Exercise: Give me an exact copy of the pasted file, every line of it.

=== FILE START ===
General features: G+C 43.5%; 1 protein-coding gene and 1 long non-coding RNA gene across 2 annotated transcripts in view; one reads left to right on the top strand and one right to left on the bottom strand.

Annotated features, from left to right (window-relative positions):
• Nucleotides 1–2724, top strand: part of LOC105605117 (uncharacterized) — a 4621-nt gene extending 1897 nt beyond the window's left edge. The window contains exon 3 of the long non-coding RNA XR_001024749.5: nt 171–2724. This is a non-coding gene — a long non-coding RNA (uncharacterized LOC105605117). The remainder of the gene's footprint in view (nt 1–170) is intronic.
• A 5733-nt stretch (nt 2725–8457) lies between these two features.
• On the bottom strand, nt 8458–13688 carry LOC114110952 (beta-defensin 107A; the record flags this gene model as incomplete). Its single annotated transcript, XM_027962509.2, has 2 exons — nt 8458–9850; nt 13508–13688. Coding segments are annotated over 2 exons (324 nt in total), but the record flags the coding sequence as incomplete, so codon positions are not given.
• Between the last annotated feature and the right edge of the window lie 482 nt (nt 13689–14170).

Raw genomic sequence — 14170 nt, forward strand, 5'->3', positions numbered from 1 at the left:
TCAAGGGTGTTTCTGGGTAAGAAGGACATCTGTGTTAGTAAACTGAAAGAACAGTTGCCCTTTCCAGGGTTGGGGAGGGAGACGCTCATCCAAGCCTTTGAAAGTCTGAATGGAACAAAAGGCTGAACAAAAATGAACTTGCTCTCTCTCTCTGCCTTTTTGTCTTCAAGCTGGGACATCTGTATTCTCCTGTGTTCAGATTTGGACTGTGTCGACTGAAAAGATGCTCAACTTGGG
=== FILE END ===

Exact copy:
General features: G+C 43.5%; 1 protein-coding gene and 1 long non-coding RNA gene across 2 annotated transcripts in view; one reads left to right on the top strand and one right to left on the bottom strand.

Annotated features, from left to right (window-relative positions):
• Nucleotides 1–2724, top strand: part of LOC105605117 (uncharacterized) — a 4621-nt gene extending 1897 nt beyond the window's left edge. The window contains exon 3 of the long non-coding RNA XR_001024749.5: nt 171–2724. This is a non-coding gene — a long non-coding RNA (uncharacterized LOC105605117). The remainder of the gene's footprint in view (nt 1–170) is intronic.
• A 5733-nt stretch (nt 2725–8457) lies between these two features.
• On the bottom strand, nt 8458–13688 carry LOC114110952 (beta-defensin 107A; the record flags this gene model as incomplete). Its single annotated transcript, XM_027962509.2, has 2 exons — nt 8458–9850; nt 13508–13688. Coding segments are annotated over 2 exons (324 nt in total), but the record flags the coding sequence as incomplete, so codon positions are not given.
• Between the last annotated feature and the right edge of the window lie 482 nt (nt 13689–14170).

Raw genomic sequence — 14170 nt, forward strand, 5'->3', positions numbered from 1 at the left:
TCAAGGGTGTTTCTGGGTAAGAAGGACATCTGTGTTAGTAAACTGAAAGAACAGTTGCCCTTTCCAGGGTTGGGGAGGGAGACGCTCATCCAAGCCTTTGAAAGTCTGAATGGAACAAAAGGCTGAACAAAAATGAACTTGCTCTCTCTCTCTGCCTTTTTGTCTTCAAGCTGGGACATCTGTATTCTCCTGTGTTCAGATTTGGACTGTGTCGACTGAAAAGATGCTCAACTTGGG